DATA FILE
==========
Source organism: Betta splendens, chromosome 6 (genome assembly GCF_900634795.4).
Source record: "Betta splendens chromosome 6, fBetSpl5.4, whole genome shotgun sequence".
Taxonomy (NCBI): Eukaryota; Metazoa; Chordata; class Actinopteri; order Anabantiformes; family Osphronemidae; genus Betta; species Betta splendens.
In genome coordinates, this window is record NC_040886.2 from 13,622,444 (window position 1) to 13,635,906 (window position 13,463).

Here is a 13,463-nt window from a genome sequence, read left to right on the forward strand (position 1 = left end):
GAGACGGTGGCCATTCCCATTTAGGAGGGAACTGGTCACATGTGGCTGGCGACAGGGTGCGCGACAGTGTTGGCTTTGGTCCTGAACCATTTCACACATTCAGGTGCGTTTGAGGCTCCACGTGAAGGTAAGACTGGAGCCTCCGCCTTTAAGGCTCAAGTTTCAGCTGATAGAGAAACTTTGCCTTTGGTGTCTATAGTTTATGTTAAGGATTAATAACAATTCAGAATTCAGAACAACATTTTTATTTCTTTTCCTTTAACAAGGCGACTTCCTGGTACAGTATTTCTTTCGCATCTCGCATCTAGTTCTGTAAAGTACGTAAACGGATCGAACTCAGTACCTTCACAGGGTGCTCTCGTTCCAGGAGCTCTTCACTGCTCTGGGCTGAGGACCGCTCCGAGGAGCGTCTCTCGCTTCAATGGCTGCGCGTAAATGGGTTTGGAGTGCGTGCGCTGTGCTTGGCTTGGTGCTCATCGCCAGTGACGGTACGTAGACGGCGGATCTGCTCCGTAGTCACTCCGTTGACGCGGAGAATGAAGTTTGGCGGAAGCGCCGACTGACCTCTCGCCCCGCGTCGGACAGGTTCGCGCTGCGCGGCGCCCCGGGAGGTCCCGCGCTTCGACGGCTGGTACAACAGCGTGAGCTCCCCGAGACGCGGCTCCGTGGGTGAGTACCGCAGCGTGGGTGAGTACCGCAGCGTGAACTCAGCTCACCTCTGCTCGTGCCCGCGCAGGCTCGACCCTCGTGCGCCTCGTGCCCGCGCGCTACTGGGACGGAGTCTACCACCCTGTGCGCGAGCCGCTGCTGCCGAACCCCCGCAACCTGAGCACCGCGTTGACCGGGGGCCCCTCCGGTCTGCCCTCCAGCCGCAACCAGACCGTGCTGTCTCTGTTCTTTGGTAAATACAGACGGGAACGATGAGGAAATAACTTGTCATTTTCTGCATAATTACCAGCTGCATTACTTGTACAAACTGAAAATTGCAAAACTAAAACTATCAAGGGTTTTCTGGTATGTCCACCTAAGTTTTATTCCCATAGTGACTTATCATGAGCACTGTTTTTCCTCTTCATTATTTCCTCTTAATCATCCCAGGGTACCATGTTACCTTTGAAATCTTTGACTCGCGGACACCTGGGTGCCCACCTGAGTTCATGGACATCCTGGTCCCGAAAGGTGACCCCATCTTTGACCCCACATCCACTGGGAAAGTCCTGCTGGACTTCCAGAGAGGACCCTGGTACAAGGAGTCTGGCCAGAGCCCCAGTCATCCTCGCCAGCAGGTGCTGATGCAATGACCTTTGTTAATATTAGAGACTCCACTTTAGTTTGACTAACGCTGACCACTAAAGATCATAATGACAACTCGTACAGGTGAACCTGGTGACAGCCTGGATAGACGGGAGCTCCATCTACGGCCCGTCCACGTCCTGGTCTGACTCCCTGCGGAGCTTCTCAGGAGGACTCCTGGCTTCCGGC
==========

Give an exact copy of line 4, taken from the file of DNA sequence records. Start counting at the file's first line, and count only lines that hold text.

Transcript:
In genome coordinates, this window is record NC_040886.2 from 13,622,444 (window position 1) to 13,635,906 (window position 13,463).